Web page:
The infinite sadness
Perhaps the lesson is that he's the right hero for a world as bleak and sad as this. Setsuna herself is a girl whose purity matches that of the surrounding snow, but she's willingly chosen to bow to local tradition and sacrifice herself at a faraway altar so the world can live in relative safety from monsters. As Endir, along with some other somber guards, you must escort her through the beasts and snowfields of the world so she may do her duty. There's not a one among her companions who isn't flawed and tragic and some way, but there are some standouts who thankfully remind us that our existence is one worth fighting for. I especially enjoyed the scenes with poor Nidr, a swordsman who battles both with the monsters in his past and those in abandoned villages, as well as the roguish spellcaster Aeterna, who looks after Setsuna as though she were family.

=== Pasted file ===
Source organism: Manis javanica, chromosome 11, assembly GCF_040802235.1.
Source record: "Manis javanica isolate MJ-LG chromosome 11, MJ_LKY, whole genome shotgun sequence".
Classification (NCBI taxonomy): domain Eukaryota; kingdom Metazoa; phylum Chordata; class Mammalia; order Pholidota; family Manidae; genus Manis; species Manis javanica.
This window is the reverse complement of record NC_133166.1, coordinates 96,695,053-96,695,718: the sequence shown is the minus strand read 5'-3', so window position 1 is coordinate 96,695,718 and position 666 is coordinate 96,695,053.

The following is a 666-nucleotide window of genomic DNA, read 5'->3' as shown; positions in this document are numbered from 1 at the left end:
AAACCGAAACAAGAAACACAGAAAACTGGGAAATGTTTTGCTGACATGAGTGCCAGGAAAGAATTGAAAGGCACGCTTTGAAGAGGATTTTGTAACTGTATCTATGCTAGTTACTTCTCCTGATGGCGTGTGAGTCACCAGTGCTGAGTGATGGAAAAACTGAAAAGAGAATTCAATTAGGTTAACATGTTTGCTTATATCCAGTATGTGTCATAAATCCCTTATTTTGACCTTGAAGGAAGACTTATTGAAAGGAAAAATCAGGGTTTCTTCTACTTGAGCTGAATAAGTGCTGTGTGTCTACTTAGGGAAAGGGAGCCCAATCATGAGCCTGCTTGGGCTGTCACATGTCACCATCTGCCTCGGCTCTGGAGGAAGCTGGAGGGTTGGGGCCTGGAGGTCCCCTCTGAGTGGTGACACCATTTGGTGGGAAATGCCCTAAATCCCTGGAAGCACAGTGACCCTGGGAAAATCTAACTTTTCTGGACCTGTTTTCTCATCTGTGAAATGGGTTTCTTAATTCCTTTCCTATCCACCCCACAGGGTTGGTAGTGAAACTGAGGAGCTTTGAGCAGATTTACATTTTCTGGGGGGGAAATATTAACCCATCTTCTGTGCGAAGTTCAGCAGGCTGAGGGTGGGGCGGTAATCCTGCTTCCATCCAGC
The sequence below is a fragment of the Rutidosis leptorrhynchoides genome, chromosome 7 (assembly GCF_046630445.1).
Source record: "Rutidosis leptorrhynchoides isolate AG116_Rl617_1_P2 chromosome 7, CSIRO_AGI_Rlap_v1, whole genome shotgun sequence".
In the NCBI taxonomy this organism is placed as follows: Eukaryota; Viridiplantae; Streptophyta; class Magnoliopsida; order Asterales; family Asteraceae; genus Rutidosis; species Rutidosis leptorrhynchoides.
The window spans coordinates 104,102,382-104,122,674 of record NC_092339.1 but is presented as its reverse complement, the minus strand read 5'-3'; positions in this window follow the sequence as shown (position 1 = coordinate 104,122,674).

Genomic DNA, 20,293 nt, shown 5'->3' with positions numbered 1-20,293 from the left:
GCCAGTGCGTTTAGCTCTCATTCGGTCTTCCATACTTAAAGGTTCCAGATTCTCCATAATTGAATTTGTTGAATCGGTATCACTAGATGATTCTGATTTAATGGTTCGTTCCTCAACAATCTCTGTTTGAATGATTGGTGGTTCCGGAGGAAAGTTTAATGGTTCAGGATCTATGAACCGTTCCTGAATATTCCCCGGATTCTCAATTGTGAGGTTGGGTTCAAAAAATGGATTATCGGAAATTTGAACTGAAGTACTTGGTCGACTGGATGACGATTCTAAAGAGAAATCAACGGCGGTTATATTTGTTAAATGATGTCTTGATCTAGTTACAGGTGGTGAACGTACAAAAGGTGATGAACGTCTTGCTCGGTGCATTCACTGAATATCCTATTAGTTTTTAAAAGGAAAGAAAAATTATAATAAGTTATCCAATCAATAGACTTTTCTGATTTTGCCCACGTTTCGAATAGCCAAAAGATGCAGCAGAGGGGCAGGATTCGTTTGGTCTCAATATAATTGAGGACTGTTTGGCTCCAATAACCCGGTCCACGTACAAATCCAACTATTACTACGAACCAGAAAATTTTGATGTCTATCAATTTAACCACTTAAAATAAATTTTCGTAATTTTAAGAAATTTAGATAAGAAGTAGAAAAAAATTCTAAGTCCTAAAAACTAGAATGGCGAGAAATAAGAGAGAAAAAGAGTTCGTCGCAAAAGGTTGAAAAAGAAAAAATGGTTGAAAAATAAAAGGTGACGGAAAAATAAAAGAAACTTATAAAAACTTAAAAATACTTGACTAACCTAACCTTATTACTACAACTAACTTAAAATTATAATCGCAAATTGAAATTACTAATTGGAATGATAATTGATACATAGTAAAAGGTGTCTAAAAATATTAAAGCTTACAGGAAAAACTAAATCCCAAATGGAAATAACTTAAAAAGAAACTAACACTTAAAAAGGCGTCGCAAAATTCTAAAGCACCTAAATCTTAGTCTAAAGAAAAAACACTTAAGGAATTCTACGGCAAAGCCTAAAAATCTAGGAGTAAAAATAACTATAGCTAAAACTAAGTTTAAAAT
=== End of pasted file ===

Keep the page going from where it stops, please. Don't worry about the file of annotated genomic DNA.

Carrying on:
I never learned much more about these folks aside from the what the main story imparted, and it sometimes seems a shame that the storyline never really wavers from its focus. Some sidequests exist, but they're almost as rare as palm trees in the arctic, and the treks across the map grow lonely as no random encounters pop up while the fellowship tromps through the drifts and (later) coasts over them in an airship. Eventually I came to appreciate the single track as a further embracing of the purity of that first image. It emphasizes that nothing is more important than Setsuna's grim duty. Much as in the sumi-e artwork that first image so richly evoked, the surrounding chalky void highlights the characters and their quest, lending an urgency and meaning that might have been robbed with detours to help troubled farmers.